A less well-known Sega fighter from this period, but it's quite a fun one in its own right.  The game has a more gritty, brutal style to it than Virtua Fighter, with street fighting teens in (generally) walled-in environments and a dystopian alternate history as its backdrop.  They all wield weapons too - from Kali sticks to tonfas to nunchucks, so in a way this was the Saturn's answer to Soul Blade/Soul Edge on the Playstation.  The Saturn version adds in some extra content from its arcade counterpart, including a new story mode, survival mode and time attack mode, and of course the final boss (Red Eye) is made into a playable character with a unique ending.

15. Dungeons & Dragons Collection (Capcom, 1999 in Japan)

The D&D-licensed Capcom beat-em-ups (Tower of Doom and Shadow over Mystara) are fairly obscure even in the arcades, but those who know them swear by them.  The beat-em-up action is on point, with each character having unique abilities for their class (the Thief can unlock chests without keys, the Cleric can turn undead to instantly destroy them, the Magic-user casts spells and can get a major powerup with a magical item as the story progresses, et cetera), and it even works in a lot of clever D&D elements - Trolls can only be killed by fire or acid, and you get a variety of usable items like potions, throwing knives and spell scrolls.  The Saturn version has quite a bit of loading even with the 4MB RAM cart (which is required for the sequel) and only supports two players, but it's nevertheless a blast to play.

14. Vampire Savior: the Lord of Vampire (Capcom, 1998 in Japan)

Created by Capcom as a test for their new CPS2 engine, Vampire (aka Darkstalkers) proved to be pretty popular for a brief time in the '90s.  Its cool character designs, smooth action and colorful, expressive animation made it pretty awesome, as did its comedic horror bent, taking a lot of classic movie and folklore monsters and putting a new spin on all of them.  Vampire Savior is the third game in the series, removing a few characters and adding in four new ones in Q-Bee, Lilith, Jedah and B.B. Hood, who all became pretty big fan favorites for the series.

13. Fighting Vipers (Sega AM2, 1996)

Another less well-known Sega fighter, but that doesn't mean it's not a blast.  Fighting Vipers can be considered a faster-paced, harder-hitting version of Virtua Fighter, with heavy blows that literally send your opponent flying into the air or careening into the arena wall, where you can juggle them for hefty damage.  Each character is afforded some protection from this with armor that protects their upper body and legs, but it will degrade and eventually break with repeated hits.  The Japanese version also has an extra bonus in Pepsiman, the Japanese mascot for Pepsi at the time, though sadly he was removed from all the later ports owing to licensing issues.  Oddly the PS2 port still features many Pepsi ads, but not the character.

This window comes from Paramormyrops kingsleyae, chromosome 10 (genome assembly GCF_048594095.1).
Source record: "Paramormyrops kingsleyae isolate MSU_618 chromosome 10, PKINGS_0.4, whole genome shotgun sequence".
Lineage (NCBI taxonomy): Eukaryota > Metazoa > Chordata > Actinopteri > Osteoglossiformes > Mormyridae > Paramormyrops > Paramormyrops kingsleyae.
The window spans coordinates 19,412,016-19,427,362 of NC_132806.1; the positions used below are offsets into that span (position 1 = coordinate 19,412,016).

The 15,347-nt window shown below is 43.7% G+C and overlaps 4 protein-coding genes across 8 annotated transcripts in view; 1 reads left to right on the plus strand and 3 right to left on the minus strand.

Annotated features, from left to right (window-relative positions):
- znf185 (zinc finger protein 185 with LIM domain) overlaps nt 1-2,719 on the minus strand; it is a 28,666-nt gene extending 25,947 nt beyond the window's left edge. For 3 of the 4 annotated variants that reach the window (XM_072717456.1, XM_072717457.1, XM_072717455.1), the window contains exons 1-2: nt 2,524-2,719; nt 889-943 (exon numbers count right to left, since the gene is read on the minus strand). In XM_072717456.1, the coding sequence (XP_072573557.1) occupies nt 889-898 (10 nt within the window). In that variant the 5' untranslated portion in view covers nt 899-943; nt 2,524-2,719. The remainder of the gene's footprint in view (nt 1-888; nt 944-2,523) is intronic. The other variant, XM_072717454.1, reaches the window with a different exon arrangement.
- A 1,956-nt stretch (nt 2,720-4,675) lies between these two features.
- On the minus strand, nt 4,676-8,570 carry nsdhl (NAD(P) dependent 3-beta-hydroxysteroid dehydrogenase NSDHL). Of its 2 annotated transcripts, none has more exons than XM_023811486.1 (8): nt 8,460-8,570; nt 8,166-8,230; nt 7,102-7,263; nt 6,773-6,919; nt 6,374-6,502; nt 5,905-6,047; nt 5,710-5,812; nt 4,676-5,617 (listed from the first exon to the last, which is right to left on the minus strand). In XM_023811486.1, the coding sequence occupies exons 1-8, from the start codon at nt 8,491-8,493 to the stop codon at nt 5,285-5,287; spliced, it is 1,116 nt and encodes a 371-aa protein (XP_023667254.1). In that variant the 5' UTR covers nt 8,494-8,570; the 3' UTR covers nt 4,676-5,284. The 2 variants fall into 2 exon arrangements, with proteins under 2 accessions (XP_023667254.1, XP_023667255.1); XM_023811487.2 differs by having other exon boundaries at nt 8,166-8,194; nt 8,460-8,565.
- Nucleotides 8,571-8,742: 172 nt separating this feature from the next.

12. Guardian Heroes (Treasure, 1996)

A pretty awesome RPG/beat-em-up hybrid from a company known for making some pretty intense, crazy and awesome games. Treasure's Guardian Heroes features simultaneous co-op for up to six players, each with differing playstyles and supportive abilities, and there are over 50 stages in the game and branching paths that ensure you need to play through the game multiple times to see them all.  Arguably even sillier is the game's versus mode, in which every single character in the game (from lowly peasants to even the final bosses) are selectable, making for some ridiculously unbalanced but fun battles.

11. Street Fighter Alpha III (Capcom, 1999 in Japan)

Street Fighter Alpha (aka Street Fighter Zero) served as a prequel taking place between Street Fighter 1 and 2, and it brought a lot of new layers to the gameplay, including a block gauge (which results in a stun if it breaks, discouraging turtling) and Alpha Counters - blocking an opponent's attack and immediately countering with a special.  Alpha III not only had the biggest roster in the entire series to that point, but further upped the variety with three different "Isms" to choose from - X-ism deals more damage overall but has no air block, Alpha counters and only one super bar, V-Ism foregoes super moves in favor of "custom combos" (making the character move and attack faster for a short period, allowing for long chains), and A-Ism allows for up to three super bars to be stored.  Numerous versions of Alpha 3 would be released on home consoles, each with slightly different characters and game modes present, but no matter which you choose, they're all a really good time.

10. Mega Man 8 (Capcom, 1997)

Mega Man 8 was the first Mega Man title to be developed and released for fifth generation consoles, and it's definitely an odd bird, with a strange exaggerated art style and some significantly reworked gameplay.  Everyone makes fun of the atrocious voice acting (and to be fair, it is really funny) but if you look beyond that you have a solid platformer with smooth animation, good music and some clever design elements.  The Sega Saturn version has some exclusive bonus content, with a sound and music test, a gallery of robot master and fan art, some slightly different music tracks and two additional bosses in Cut Man and Wood Man.  Curiously, none of these extras have been included in later Mega Man compilations, all of which instead just emulate the Playstation version.

9. Parodius Da! Shinwa kara Owarai e (Konami, 1995 in Japan, 1996 in Europe)

Parodius, as its name implies, is a self-aware parody of Konami's own Gradius series, taking the basic gameplay and adding layers of colorful, nosensical silliness to everything.  With playable characters ranging from Dracula-Kun to a stick figure riding a paper airplane to a flying pig and enemies that range from a cat-headed pirate ship to a dancing panda in a ballerina costume.  It's had a number of updates, remakes and sequels over the years (the Saturn even got a couple more of its own),but this one remains my favorite for its sheer weirdness.